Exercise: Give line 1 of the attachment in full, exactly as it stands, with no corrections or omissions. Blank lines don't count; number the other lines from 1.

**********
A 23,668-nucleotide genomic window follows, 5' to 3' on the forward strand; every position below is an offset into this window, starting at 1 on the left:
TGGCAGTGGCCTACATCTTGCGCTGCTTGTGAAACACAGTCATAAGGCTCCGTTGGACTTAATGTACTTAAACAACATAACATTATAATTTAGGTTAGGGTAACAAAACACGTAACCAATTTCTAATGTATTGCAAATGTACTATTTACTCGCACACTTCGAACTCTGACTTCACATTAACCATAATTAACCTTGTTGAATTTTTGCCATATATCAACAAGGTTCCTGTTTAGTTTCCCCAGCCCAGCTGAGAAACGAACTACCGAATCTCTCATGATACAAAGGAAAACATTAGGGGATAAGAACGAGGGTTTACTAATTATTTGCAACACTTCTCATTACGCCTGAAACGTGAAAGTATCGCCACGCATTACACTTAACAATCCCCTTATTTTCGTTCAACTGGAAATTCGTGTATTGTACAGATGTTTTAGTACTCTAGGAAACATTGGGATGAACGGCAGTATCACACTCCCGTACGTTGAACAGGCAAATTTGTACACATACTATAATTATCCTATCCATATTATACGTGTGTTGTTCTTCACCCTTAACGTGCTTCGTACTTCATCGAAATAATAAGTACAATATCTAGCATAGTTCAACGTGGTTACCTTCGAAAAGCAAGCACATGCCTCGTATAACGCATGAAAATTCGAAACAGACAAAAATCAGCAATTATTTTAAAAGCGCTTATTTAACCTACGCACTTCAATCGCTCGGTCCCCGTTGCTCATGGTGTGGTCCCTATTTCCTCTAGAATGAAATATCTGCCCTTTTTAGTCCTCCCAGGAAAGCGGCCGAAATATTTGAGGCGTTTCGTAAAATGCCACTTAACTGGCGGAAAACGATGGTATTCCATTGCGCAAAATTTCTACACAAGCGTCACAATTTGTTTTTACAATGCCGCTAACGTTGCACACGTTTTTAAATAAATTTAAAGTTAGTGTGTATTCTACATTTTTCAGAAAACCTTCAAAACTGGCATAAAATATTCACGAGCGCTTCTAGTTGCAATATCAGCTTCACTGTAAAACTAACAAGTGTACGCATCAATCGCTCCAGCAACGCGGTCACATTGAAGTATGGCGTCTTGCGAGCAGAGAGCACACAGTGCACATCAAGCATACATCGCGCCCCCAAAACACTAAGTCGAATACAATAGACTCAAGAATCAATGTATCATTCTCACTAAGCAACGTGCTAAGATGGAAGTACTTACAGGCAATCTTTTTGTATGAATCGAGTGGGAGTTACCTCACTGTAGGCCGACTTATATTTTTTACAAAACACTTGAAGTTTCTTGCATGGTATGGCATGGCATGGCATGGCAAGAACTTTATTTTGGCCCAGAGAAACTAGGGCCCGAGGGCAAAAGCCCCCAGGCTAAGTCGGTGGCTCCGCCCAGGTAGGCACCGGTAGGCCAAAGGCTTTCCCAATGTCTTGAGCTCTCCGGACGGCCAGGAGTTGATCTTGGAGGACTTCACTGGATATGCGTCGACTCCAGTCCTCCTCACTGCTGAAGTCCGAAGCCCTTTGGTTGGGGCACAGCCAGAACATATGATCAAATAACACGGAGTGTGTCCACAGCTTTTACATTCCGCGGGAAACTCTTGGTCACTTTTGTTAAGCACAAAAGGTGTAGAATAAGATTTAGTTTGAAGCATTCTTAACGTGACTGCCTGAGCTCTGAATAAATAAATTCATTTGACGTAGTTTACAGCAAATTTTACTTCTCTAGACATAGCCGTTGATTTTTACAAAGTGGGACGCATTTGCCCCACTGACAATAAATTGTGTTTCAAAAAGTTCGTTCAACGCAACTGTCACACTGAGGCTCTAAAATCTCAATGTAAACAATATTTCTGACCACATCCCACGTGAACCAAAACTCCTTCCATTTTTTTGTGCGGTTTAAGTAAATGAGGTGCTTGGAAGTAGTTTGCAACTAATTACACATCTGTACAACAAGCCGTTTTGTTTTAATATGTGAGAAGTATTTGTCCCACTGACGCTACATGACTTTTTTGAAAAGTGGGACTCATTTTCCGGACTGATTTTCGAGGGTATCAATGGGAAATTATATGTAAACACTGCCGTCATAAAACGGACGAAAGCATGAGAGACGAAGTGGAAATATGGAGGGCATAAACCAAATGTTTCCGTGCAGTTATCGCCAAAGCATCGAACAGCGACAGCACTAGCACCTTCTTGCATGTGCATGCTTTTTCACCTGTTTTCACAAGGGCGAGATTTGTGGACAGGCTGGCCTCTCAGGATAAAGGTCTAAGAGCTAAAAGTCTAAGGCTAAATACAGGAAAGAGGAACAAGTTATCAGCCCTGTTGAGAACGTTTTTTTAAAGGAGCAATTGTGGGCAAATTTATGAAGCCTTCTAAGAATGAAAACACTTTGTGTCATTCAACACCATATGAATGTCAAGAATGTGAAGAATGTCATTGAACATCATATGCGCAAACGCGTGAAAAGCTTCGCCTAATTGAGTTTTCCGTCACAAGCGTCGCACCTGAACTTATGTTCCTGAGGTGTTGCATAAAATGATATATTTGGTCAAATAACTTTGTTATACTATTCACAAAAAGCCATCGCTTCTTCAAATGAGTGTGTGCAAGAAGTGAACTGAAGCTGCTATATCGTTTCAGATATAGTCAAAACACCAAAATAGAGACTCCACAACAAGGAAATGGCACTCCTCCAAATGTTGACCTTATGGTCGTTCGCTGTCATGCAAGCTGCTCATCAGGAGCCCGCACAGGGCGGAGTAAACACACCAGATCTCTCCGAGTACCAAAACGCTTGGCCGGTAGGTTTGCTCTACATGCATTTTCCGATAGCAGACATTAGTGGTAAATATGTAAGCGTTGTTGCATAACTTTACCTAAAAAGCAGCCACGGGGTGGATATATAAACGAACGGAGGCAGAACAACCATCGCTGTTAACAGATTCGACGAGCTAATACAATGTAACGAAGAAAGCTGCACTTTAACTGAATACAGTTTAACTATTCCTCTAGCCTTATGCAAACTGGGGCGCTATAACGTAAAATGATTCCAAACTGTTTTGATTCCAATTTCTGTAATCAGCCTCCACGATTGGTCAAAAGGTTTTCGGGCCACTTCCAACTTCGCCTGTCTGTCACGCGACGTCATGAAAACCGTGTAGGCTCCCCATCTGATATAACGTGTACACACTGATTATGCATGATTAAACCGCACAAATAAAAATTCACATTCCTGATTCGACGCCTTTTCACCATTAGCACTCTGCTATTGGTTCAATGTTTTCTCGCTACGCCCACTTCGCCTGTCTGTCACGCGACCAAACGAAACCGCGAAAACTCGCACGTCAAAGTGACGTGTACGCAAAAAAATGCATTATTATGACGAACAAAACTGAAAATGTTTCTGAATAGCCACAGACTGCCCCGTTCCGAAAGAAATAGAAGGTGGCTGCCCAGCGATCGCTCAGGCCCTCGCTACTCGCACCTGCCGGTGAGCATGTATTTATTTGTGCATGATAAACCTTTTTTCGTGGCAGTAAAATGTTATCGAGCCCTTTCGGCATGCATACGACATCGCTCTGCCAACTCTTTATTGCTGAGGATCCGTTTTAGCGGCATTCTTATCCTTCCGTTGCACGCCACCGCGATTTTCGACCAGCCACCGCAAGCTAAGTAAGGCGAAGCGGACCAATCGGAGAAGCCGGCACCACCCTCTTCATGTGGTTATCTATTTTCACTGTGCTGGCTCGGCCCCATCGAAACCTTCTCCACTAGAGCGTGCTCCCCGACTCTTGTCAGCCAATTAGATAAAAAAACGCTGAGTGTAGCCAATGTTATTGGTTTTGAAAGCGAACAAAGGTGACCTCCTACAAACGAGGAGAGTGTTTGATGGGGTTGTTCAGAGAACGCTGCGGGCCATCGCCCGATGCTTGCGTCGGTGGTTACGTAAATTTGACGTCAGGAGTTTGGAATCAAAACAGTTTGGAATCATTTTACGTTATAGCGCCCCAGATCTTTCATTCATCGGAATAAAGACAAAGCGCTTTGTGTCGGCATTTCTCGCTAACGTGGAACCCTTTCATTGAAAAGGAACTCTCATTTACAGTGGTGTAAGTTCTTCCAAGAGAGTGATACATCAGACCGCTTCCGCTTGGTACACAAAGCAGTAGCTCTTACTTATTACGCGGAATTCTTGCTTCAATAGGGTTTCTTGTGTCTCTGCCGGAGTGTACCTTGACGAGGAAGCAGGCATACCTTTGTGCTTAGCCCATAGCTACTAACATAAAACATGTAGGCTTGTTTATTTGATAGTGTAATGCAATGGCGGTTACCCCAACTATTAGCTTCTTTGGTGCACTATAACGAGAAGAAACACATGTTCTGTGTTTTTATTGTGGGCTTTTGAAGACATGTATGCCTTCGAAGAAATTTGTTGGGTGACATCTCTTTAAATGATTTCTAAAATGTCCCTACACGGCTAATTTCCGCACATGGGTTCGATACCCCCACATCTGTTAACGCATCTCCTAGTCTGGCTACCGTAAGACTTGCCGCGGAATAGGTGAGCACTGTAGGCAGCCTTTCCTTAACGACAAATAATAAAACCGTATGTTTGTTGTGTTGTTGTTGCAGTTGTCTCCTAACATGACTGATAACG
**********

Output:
A 23,668-nucleotide genomic window follows, 5' to 3' on the forward strand; every position below is an offset into this window, starting at 1 on the left: